Transboundary water management in CA (Phase 2)

Funding Agency Gov of Germany

Implementing Agency GIZ, UNECE

Budget: €4,735,000.00

Country: Kazakhstan, Kyrgyzstan, Tajikistan, Turkmenistan, Uzbekistan

Start Year: 2012

End Year: 2014

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Description: 2 components: Component 1. Fostering Regional Institutional Cooperation The economies of the five Central Asian states rely heavily on the Syr Darya and Amu Darya rivers, as well as other transboundary river basins, to meet their water needs. Because of this, their economies are interdependent. Uzbekistan, Kazakhstan and Turkmenistan, the countries at the lower reaches of these two rivers, require considerable volumes of water to irrigate their agricultural lands. Meanwhile, Kyrgyzstan and Tajikistan, which lie further upstream, have scarcely any raw materials for generating power and are therefore seeking to make more intensive use of hydropower. Although there are already institutions in Central Asia that regulate matters of water distribution, such as the Interstate Commission for Water Coordination (ICWC) or the International Fund for Saving the Aral Sea (IFAS), their work is hampered by their weak position in the political system. No universally recognised and implemented guidelines are in place for the water sector. The German Federal Foreign Office (AA) has commissioned the Deutsche Gesellschaft für Internationale Zusammenarbeit (GIZ) GmbH to help enable the relevant institutions in the region to create sustainable regional water management structures, which take account of issues relating to water use, energy and the climate. These activities were being implemented in close cooperation with the United Nations Economic Commission for Europe (UNECE). Within this first component GIZ continued to support the Central Asian institutions responsible for managing water distribution such as the Interstate Commission for Water Coordination (ICWC) or the International Fund for saving the Aral Sea (IFAS). The programme aimed to strengthen their institutional capacity and continuity, as well foster cooperation with other regional institutions such as the Interstate Commission for Sustainable Development (ICSD). GIZ also focused at larger transboundary river basins by up-scaling successful practices gained in smaller river basins during Phase II of the Berlin Process. Central Asia is a region with scarce water resources, many of which cut across national borders. Countries in the region use these resources intensively, in particular for hydroelectric power generation and irrigation, and conflicts of interest are arising in how these waters are used and shared. The programme coordinated closely with other major donors and implementing agencies: Swiss Development Cooperation, World Bank, USAID, UNDP, ADB, EU, OECD, OSCE and others. In the context of implementation of the activities in the framework of the EU actions “Water Management and Basin Organisations in Central Asia”, the GIZ Transboundary Water Management in Central Asia Programme also actively participated and contributed to the National Policy Dialogues of the European Water Initiative. Component 2. Strengthening transboundary river basin management This component focused especially on the smaller rivers, which are particularly suited to applying the basic principles of river basin management. Measures included drawing up inventories and management plans, making proposals in the field of dam safety and the environmental impacts of dams, and supporting the establishment of monitoring systems and data exchange. GIZ workedin close consultation with the European Commission, which is highly active in this field. Growing demand for water in all sectors of all Central Asian states as well as increasing uncertainty about future water availability in the course of climate change make water resources management in Central Asia a challenge. This situation is even more complex in transboundary river basins, where inter-sector needs are linked with national interests of neighboring countries. Therefore the application of water resources planning and IWRM principles in the context of river basins are the most crucial elements for sustainable water management. Development and implementation of basin plans enable national water management organizations to cope with increasing demand from different economic sectors and population growth in the context of increasing uncertainty of water resources availability. Therefore modern water management should be based on a wide range of present day data and information systems such as geographical information systems, mobile communication and data bases. All these technologies support better decision making in the water sector. There have been various attempts by international organizations to develop such systems for Central Asia. However they failed because the data management systems which had been developed were imposed on water management organizations without considering their needs and ideas. Taking former experiences into account the TWMCA programme had three interlinked components to strengthen water management capacities: (i) Technical support to partner WMOs to create data management instruments, (ii) train and create human capacity to operate data management tools and (iii) encourage WMOs to apply Data management tools for short and long term decision making on water management. From the beginning, these data base management tools were designed in terms of its structure, content, interface and format in close consultations and cooperation with partner WMOs. The Data Base Management tools, developed during the project consist of two interrelated instruments: i) A Data Base System with tabular information and ii) GIS based land use maps. Furthermore the WMOs were supported with the following concrete measures: Improving databases on land use, especially regarding irrigation, soil and water resources, and hydraulic infrastructure inventory. Equipping WMOs with computer terminals for using ArcGIS software and database management Training local staff in using GIS, satellite imageries and remote sensing tools for comprehensive river basin analyses and planning Providing support to the development of comprehensive river basin analyses and plans.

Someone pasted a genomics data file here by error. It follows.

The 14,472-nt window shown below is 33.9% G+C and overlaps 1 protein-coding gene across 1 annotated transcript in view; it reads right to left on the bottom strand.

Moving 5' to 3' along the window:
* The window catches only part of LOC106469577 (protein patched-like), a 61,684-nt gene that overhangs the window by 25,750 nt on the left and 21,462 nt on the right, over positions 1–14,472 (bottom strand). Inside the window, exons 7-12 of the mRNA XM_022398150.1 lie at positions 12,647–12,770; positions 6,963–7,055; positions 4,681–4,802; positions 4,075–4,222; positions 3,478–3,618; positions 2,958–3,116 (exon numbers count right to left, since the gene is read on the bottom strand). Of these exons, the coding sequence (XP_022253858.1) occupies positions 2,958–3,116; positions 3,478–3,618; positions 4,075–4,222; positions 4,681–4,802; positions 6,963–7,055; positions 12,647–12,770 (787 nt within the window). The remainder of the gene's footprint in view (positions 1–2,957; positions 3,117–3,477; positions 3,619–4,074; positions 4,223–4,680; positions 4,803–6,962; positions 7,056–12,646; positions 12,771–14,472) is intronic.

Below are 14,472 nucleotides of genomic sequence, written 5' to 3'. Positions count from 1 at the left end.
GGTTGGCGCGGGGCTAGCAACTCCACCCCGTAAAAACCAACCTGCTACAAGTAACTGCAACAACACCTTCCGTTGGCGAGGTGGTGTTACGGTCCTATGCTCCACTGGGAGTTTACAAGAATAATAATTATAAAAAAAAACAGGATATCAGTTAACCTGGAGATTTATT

Sector: Water

Beneficiaries: Deutsche Gesellschaft Fur Internationale Zusammenarbeit (Giz) Gmbh. Regional and national water management decision-makers as well as other institutions involved in the water sector in the 5 CAS; the population, with particular focus on the selected project areas.